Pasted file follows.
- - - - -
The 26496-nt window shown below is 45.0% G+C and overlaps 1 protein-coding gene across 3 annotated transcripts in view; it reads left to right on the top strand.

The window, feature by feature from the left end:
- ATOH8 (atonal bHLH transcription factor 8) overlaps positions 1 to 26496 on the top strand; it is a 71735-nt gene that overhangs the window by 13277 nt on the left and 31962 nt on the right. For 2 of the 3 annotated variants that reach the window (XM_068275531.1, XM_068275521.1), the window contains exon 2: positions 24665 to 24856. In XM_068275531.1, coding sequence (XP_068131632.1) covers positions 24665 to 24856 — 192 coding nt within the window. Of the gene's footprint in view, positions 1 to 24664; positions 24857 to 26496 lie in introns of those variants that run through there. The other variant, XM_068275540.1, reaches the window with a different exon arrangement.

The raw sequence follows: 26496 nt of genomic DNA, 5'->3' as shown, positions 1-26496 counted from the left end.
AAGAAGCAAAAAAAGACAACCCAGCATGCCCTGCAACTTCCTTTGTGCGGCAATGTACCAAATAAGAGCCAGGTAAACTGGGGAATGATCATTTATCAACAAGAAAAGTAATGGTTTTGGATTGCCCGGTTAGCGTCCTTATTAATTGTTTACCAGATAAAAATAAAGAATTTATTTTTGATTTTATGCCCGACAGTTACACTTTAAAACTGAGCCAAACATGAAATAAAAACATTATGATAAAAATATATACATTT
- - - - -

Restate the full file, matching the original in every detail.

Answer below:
The 26496-nt window shown below is 45.0% G+C and overlaps 1 protein-coding gene across 3 annotated transcripts in view; it reads left to right on the top strand.

The window, feature by feature from the left end:
- ATOH8 (atonal bHLH transcription factor 8) overlaps positions 1 to 26496 on the top strand; it is a 71735-nt gene that overhangs the window by 13277 nt on the left and 31962 nt on the right. For 2 of the 3 annotated variants that reach the window (XM_068275531.1, XM_068275521.1), the window contains exon 2: positions 24665 to 24856. In XM_068275531.1, coding sequence (XP_068131632.1) covers positions 24665 to 24856 — 192 coding nt within the window. Of the gene's footprint in view, positions 1 to 24664; positions 24857 to 26496 lie in introns of those variants that run through there. The other variant, XM_068275540.1, reaches the window with a different exon arrangement.

The raw sequence follows: 26496 nt of genomic DNA, 5'->3' as shown, positions 1-26496 counted from the left end.
AAGAAGCAAAAAAAGACAACCCAGCATGCCCTGCAACTTCCTTTGTGCGGCAATGTACCAAATAAGAGCCAGGTAAACTGGGGAATGATCATTTATCAACAAGAAAAGTAATGGTTTTGGATTGCCCGGTTAGCGTCCTTATTAATTGTTTACCAGATAAAAATAAAGAATTTATTTTTGATTTTATGCCCGACAGTTACACTTTAAAACTGAGCCAAACATGAAATAAAAACATTATGATAAAAATATATACATTT